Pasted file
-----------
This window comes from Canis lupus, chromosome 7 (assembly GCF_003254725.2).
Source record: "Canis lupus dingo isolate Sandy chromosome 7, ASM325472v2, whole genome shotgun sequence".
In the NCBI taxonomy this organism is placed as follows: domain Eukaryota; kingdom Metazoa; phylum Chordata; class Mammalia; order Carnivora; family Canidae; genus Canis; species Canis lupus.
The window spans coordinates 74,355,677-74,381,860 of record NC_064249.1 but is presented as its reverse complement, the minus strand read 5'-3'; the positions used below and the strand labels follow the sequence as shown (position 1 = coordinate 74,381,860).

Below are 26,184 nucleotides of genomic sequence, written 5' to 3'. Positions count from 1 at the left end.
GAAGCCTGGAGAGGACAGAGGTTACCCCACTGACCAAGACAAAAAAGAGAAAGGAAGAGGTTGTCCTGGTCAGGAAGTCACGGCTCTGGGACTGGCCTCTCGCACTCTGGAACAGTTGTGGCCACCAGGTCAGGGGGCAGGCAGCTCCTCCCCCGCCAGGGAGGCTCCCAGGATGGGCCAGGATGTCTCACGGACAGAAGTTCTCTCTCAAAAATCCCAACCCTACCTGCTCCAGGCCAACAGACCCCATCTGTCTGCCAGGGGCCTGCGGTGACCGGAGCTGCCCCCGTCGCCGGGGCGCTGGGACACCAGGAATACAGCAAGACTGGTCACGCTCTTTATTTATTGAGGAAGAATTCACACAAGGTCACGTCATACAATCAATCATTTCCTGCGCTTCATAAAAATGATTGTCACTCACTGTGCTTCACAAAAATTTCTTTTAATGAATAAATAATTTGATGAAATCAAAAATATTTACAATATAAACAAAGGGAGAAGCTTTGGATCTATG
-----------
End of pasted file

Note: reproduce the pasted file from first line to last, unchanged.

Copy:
This window comes from Canis lupus, chromosome 7 (assembly GCF_003254725.2).
Source record: "Canis lupus dingo isolate Sandy chromosome 7, ASM325472v2, whole genome shotgun sequence".
In the NCBI taxonomy this organism is placed as follows: domain Eukaryota; kingdom Metazoa; phylum Chordata; class Mammalia; order Carnivora; family Canidae; genus Canis; species Canis lupus.
The window spans coordinates 74,355,677-74,381,860 of record NC_064249.1 but is presented as its reverse complement, the minus strand read 5'-3'; the positions used below and the strand labels follow the sequence as shown (position 1 = coordinate 74,381,860).

Below are 26,184 nucleotides of genomic sequence, written 5' to 3'. Positions count from 1 at the left end.
GAAGCCTGGAGAGGACAGAGGTTACCCCACTGACCAAGACAAAAAAGAGAAAGGAAGAGGTTGTCCTGGTCAGGAAGTCACGGCTCTGGGACTGGCCTCTCGCACTCTGGAACAGTTGTGGCCACCAGGTCAGGGGGCAGGCAGCTCCTCCCCCGCCAGGGAGGCTCCCAGGATGGGCCAGGATGTCTCACGGACAGAAGTTCTCTCTCAAAAATCCCAACCCTACCTGCTCCAGGCCAACAGACCCCATCTGTCTGCCAGGGGCCTGCGGTGACCGGAGCTGCCCCCGTCGCCGGGGCGCTGGGACACCAGGAATACAGCAAGACTGGTCACGCTCTTTATTTATTGAGGAAGAATTCACACAAGGTCACGTCATACAATCAATCATTTCCTGCGCTTCATAAAAATGATTGTCACTCACTGTGCTTCACAAAAATTTCTTTTAATGAATAAATAATTTGATGAAATCAAAAATATTTACAATATAAACAAAGGGAGAAGCTTTGGATCTATG